WASHINGTON — Federal prosecutors have issued grand jury subpoenas to associates of former National Security Adviser Michael Flynn seeking business records, as part of the ongoing probe of Russian meddling in last year’s election, according to people familiar with the matter.
The subpoenas were issued before President Donald Trump fired FBI director James Comey on Tuesday.
The subpoenas represent the first sign of a significant escalation of activity in the FBI’s broader investigation begun in July into possible ties between Trump campaign associates and Russia.
The subpoenas issued in recent weeks by the U.S. Attorney’s Office in Alexandria, Va., were received by associates who worked with Flynn on contracts after he was forced out as director of the Defense Intelligence Agency in 2014, according to the people familiar with the investigation.
Robert Kelner, an attorney for Flynn, declined to comment. The U.S. Attorney’s Office in Alexandria, the Justice Department and the FBI also declined to comment.
Investigators have been looking into possible wrongdoing in how Flynn handled disclosures about payments from clients tied to foreign governments including Russia and Turkey, U.S. officials briefed on the matter said.
The Flynn inquiry is one piece of the broader investigation, which Comey testified in a Senate hearing last week is led jointly by the Alexandria U.S. Attorney’s Office and the Justice Department’s National Security Division.
Flynn was forced to resign as Trump’s national security adviser in February after failing to disclose the nature of phone discussions with Russia’s ambassador in Washington, Sergey Kislyak.
Congressional investigators have also accused Flynn of possibly breaking the law by not properly disclosing a $45,000 payment for an appearance he made at an event in Moscow to celebrate Russia Today.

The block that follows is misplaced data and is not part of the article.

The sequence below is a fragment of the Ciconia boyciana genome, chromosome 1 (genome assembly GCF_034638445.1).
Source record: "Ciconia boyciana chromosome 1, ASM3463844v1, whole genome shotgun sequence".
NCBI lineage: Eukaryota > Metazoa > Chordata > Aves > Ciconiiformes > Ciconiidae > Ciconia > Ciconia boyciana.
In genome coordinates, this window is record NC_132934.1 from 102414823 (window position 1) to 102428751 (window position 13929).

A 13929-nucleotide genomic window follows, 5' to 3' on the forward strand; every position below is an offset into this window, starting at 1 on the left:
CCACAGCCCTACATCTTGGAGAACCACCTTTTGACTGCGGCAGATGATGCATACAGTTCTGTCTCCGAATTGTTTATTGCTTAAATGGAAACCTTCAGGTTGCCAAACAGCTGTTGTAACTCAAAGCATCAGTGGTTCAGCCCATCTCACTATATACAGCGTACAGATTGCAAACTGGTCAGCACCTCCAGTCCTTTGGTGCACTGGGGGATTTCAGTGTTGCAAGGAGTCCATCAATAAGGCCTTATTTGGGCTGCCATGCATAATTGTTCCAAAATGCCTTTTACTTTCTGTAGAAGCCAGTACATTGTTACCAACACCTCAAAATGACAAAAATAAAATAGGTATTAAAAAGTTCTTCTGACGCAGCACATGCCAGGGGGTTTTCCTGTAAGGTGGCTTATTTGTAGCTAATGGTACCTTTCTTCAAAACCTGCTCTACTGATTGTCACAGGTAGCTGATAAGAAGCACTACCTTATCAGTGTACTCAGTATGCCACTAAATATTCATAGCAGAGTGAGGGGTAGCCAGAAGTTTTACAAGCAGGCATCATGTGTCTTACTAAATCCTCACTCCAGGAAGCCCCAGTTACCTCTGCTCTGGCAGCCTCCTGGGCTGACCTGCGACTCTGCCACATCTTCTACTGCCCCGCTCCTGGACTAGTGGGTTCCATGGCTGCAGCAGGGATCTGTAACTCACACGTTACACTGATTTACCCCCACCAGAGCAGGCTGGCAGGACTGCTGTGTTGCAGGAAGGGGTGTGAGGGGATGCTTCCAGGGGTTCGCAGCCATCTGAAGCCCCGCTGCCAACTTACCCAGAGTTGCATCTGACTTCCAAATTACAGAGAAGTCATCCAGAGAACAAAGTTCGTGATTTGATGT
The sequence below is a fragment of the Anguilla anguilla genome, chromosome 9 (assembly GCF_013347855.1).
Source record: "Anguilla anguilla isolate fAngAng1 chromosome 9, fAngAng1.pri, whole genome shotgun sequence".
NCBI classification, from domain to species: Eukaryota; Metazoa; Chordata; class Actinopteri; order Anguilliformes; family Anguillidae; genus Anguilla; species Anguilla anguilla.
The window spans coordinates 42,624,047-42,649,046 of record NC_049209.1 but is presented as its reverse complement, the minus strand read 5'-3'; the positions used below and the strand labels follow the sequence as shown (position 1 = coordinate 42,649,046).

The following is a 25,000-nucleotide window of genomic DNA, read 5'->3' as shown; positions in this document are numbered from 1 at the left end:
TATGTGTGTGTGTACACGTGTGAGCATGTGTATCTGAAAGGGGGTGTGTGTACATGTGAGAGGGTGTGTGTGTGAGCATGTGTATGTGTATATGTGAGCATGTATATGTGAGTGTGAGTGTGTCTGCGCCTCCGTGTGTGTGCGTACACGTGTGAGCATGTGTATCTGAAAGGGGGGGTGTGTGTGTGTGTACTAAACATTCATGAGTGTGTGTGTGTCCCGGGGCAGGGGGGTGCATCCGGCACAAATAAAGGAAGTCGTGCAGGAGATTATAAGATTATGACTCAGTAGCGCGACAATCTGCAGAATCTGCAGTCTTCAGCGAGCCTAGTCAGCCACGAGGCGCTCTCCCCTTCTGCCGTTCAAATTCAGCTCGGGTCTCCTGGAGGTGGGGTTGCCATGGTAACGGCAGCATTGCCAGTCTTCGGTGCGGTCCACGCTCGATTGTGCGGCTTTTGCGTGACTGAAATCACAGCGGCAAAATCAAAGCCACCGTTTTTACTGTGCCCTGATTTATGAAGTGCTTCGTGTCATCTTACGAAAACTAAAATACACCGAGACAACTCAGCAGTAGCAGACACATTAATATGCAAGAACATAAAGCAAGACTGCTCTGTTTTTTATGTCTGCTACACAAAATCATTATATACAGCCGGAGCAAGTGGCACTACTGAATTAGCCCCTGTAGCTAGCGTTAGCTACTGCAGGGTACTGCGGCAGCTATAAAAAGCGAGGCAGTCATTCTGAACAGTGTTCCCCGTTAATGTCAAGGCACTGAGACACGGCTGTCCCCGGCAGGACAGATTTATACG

The Russian government-funded news outlet that U.S. intelligence agencies say played a key role in disseminating stolen emails intended to damage the candidacy of Hillary Clinton in the 2016 presidential election.
Flynn’s lawyer, Robert Kelner, has said Flynn was not hiding anything, noting he briefed the DIA on his trip to Russia.
“As has previously been reported, General Flynn briefed the Defense Intelligence Agency, a component agency of DoD, extensively regarding the RT speaking event trip both before and after the trip, and he answered any questions that were posed by DIA concerning the trip during those briefings,” Kelner said in a statement
In March, Flynn’s lobbying firm registered as a foreign agent for the Turkish government, under a $500,000 contract.
Flynn, a retired Army lieutenant general, emerged in 2015 as a strident critic of the Obama administration, which fired him.
He built a close relationship last year with then-candidate Trump and became a frequent Trump campaign surrogate before assuming a brief tenure as national security adviser.
U.S. Attorney Dana Boente, whose office issued the subpoenas, is also leading the investigation into WikiLeaks and the effort to bring possible charges against the group’s founder, Julian Assange.
Boente is also acting as head of the Justice Department’s national security section.
The FBI interviewed Flynn about the December calls with Kislyak and determined that he wasn’t intentionally trying to be deceptive about the nature of what was discussed, according to U.S. officials briefed on the investigation.
But investigators have been investigating Flynn’s business ties after he left the government and before he joined the Trump administration.